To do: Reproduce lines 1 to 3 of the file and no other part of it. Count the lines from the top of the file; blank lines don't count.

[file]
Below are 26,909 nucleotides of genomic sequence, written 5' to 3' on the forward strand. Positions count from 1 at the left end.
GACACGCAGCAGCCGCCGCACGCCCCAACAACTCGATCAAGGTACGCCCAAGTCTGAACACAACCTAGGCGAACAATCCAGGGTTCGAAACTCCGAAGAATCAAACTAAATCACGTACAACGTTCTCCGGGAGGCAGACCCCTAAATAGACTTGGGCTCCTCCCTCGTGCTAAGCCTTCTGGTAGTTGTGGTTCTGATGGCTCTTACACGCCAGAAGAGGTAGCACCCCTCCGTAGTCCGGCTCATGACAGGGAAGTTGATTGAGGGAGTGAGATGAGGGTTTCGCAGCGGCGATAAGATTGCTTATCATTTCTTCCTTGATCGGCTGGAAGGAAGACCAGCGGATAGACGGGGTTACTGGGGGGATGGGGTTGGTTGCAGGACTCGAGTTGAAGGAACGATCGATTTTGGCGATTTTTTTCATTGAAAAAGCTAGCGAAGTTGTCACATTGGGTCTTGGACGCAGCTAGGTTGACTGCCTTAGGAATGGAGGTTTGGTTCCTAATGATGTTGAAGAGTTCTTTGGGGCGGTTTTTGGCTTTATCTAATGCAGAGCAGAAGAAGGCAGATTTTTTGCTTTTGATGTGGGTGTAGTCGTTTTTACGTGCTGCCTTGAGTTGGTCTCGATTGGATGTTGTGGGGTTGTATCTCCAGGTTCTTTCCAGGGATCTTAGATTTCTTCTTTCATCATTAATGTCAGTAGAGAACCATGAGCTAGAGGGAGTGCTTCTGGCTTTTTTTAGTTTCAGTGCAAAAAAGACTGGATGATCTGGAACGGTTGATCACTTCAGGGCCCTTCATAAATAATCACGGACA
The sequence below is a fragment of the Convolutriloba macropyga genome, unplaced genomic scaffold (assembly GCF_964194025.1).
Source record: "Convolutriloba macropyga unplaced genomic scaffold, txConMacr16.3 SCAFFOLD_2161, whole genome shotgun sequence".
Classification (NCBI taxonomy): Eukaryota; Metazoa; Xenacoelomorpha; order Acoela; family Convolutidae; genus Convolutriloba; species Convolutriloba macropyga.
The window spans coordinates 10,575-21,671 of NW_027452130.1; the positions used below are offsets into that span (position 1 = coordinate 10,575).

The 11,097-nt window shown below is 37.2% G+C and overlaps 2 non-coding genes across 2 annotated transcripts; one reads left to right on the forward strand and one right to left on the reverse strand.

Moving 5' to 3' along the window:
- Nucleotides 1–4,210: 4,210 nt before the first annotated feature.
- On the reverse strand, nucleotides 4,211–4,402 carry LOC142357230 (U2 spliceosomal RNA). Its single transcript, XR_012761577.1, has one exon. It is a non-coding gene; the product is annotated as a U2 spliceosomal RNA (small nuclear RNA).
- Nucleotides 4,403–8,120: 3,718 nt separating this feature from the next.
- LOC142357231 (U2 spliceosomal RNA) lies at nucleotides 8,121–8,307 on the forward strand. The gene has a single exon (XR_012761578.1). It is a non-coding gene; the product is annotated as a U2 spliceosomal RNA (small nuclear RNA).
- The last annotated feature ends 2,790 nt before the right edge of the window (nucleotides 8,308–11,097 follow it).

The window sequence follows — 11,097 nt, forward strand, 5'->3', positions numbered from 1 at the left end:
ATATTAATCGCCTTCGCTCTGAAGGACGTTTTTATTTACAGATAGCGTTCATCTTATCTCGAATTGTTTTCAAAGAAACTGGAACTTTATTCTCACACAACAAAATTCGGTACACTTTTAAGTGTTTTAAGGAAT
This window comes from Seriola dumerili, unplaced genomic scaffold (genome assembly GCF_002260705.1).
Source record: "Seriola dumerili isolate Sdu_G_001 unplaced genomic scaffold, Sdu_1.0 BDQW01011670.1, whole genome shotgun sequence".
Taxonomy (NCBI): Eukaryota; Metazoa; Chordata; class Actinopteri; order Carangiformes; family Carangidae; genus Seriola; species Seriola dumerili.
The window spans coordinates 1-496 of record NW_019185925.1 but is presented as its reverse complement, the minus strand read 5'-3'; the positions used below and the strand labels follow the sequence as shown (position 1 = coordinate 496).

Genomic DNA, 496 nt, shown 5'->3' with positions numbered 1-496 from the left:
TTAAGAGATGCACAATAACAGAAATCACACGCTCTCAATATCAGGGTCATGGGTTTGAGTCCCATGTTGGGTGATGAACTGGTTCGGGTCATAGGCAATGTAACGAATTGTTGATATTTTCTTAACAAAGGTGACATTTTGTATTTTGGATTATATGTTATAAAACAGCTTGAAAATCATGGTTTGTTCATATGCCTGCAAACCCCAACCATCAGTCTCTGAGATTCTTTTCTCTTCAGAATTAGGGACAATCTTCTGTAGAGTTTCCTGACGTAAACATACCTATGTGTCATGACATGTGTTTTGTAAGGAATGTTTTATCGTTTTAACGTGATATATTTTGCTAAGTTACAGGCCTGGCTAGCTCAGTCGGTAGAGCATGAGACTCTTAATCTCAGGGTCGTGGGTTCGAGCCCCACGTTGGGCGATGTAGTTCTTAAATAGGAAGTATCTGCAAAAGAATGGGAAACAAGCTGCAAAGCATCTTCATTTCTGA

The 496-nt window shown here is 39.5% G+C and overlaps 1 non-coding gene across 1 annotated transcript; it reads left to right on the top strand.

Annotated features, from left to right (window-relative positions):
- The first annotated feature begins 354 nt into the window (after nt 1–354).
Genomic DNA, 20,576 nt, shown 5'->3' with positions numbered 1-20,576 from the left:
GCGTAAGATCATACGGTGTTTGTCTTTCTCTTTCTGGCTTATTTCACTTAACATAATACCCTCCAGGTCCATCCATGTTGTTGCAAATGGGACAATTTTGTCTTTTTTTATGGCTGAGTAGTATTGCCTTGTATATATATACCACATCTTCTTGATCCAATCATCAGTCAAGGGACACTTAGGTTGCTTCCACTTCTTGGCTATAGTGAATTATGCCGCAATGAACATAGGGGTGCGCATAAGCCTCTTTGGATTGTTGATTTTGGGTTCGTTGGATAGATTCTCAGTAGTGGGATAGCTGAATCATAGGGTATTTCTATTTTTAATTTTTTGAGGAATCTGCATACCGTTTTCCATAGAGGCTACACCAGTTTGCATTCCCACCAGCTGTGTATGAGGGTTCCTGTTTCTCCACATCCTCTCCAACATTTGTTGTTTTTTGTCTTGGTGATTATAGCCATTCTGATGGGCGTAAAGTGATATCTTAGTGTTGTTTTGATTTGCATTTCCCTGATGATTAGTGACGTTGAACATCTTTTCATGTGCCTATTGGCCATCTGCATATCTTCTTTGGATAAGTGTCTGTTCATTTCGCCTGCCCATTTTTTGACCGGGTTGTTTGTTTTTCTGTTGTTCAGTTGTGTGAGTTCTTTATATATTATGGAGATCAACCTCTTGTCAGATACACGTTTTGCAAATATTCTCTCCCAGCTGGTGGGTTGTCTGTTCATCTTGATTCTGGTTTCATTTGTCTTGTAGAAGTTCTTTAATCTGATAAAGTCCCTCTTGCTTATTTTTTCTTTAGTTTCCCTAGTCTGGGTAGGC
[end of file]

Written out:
Below are 26,909 nucleotides of genomic sequence, written 5' to 3' on the forward strand. Positions count from 1 at the left end.
GACACGCAGCAGCCGCCGCACGCCCCAACAACTCGATCAAGGTACGCCCAAGTCTGAACACAACCTAGGCGAACAATCCAGGGTTCGAAACTCCGAAGAATCAAACTAAATCACGTACAACGTTCTCCGGGAGGCAGACCCCTAAATAGACTTGGGCTCCTCCCTCGTGCTAAGCCTTCTGGTAGTTGTGGTTCTGATGGCTCTTACACGCCAGAAGAGGTAGCACCCCTCCGTAGTCCGGCTCATGACAGGGAAGTTGATTGAGGGAGTGAGATGAGGGTTTCGCAGCGGCGATAAGATTGCTTATCATTTCTTCCTTGATCGGCTGGAAGGAAGACCAGCGGATAGACGGGGTTACTGGGGGGATGGGGTTGGTTGCAGGACTCGAGTTGAAGGAACGATCGATTTTGGCGATTTTTTTCATTGAAAAAGCTAGCGAAGTTGTCACATTGGGTCTTGGACGCAGCTAGGTTGACTGCCTTAGGAATGGAGGTTTGGTTCCTAATGATGTTGAAGAGTTCTTTGGGGCGGTTTTTGGCTTTATCTAATGCAGAGCAGAAGAAGGCAGATTTTTTGCTTTTGATGTGGGTGTAGTCGTTTTTACGTGCTGCCTTGAGTTGGTCTCGATTGGATGTTGTGGGGTTGTATCTCCAGGTTCTTTCCAGGGATCTTAGATTTCTTCTTTCATCATTAATGTCAGTAGAGAACCATGAGCTAGAGGGAGTGCTTCTGGCTTTTTTTAGTTTCAGTGCAAAAAAGACTGGATGATCTGGAACGGTTGATCACTTCAGGGCCCTTCATAAATAATCACGGACA
The sequence below is a fragment of the Convolutriloba macropyga genome, unplaced genomic scaffold (assembly GCF_964194025.1).